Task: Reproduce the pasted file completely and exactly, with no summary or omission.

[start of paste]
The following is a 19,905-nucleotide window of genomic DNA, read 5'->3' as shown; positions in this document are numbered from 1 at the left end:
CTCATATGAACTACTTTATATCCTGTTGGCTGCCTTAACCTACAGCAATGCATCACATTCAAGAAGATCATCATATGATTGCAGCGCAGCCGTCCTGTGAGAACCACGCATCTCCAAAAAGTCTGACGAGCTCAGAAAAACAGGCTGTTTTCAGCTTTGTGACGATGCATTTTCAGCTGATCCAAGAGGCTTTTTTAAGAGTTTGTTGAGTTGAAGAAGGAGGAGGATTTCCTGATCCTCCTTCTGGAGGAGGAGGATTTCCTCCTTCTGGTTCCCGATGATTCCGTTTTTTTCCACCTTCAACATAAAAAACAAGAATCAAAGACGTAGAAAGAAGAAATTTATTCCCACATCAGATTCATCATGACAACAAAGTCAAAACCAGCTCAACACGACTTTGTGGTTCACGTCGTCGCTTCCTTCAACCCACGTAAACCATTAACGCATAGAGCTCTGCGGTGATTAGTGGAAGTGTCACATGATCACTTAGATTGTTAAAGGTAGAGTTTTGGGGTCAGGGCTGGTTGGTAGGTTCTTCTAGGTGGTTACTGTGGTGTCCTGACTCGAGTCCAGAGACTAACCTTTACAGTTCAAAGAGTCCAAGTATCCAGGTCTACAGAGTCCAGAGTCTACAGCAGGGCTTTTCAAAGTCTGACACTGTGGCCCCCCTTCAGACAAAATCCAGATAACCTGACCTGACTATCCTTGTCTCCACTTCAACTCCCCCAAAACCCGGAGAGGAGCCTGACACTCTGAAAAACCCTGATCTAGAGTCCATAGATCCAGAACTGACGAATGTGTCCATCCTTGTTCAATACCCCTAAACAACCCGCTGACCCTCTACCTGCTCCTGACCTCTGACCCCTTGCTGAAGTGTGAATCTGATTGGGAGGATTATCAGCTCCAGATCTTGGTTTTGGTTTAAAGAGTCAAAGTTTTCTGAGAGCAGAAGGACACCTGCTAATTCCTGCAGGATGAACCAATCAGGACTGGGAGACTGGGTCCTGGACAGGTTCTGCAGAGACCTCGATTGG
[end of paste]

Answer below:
The following is a 19,905-nucleotide window of genomic DNA, read 5'->3' as shown; positions in this document are numbered from 1 at the left end:
CTCATATGAACTACTTTATATCCTGTTGGCTGCCTTAACCTACAGCAATGCATCACATTCAAGAAGATCATCATATGATTGCAGCGCAGCCGTCCTGTGAGAACCACGCATCTCCAAAAAGTCTGACGAGCTCAGAAAAACAGGCTGTTTTCAGCTTTGTGACGATGCATTTTCAGCTGATCCAAGAGGCTTTTTTAAGAGTTTGTTGAGTTGAAGAAGGAGGAGGATTTCCTGATCCTCCTTCTGGAGGAGGAGGATTTCCTCCTTCTGGTTCCCGATGATTCCGTTTTTTTCCACCTTCAACATAAAAAACAAGAATCAAAGACGTAGAAAGAAGAAATTTATTCCCACATCAGATTCATCATGACAACAAAGTCAAAACCAGCTCAACACGACTTTGTGGTTCACGTCGTCGCTTCCTTCAACCCACGTAAACCATTAACGCATAGAGCTCTGCGGTGATTAGTGGAAGTGTCACATGATCACTTAGATTGTTAAAGGTAGAGTTTTGGGGTCAGGGCTGGTTGGTAGGTTCTTCTAGGTGGTTACTGTGGTGTCCTGACTCGAGTCCAGAGACTAACCTTTACAGTTCAAAGAGTCCAAGTATCCAGGTCTACAGAGTCCAGAGTCTACAGCAGGGCTTTTCAAAGTCTGACACTGTGGCCCCCCTTCAGACAAAATCCAGATAACCTGACCTGACTATCCTTGTCTCCACTTCAACTCCCCCAAAACCCGGAGAGGAGCCTGACACTCTGAAAAACCCTGATCTAGAGTCCATAGATCCAGAACTGACGAATGTGTCCATCCTTGTTCAATACCCCTAAACAACCCGCTGACCCTCTACCTGCTCCTGACCTCTGACCCCTTGCTGAAGTGTGAATCTGATTGGGAGGATTATCAGCTCCAGATCTTGGTTTTGGTTTAAAGAGTCAAAGTTTTCTGAGAGCAGAAGGACACCTGCTAATTCCTGCAGGATGAACCAATCAGGACTGGGAGACTGGGTCCTGGACAGGTTCTGCAGAGACCTCGATTGG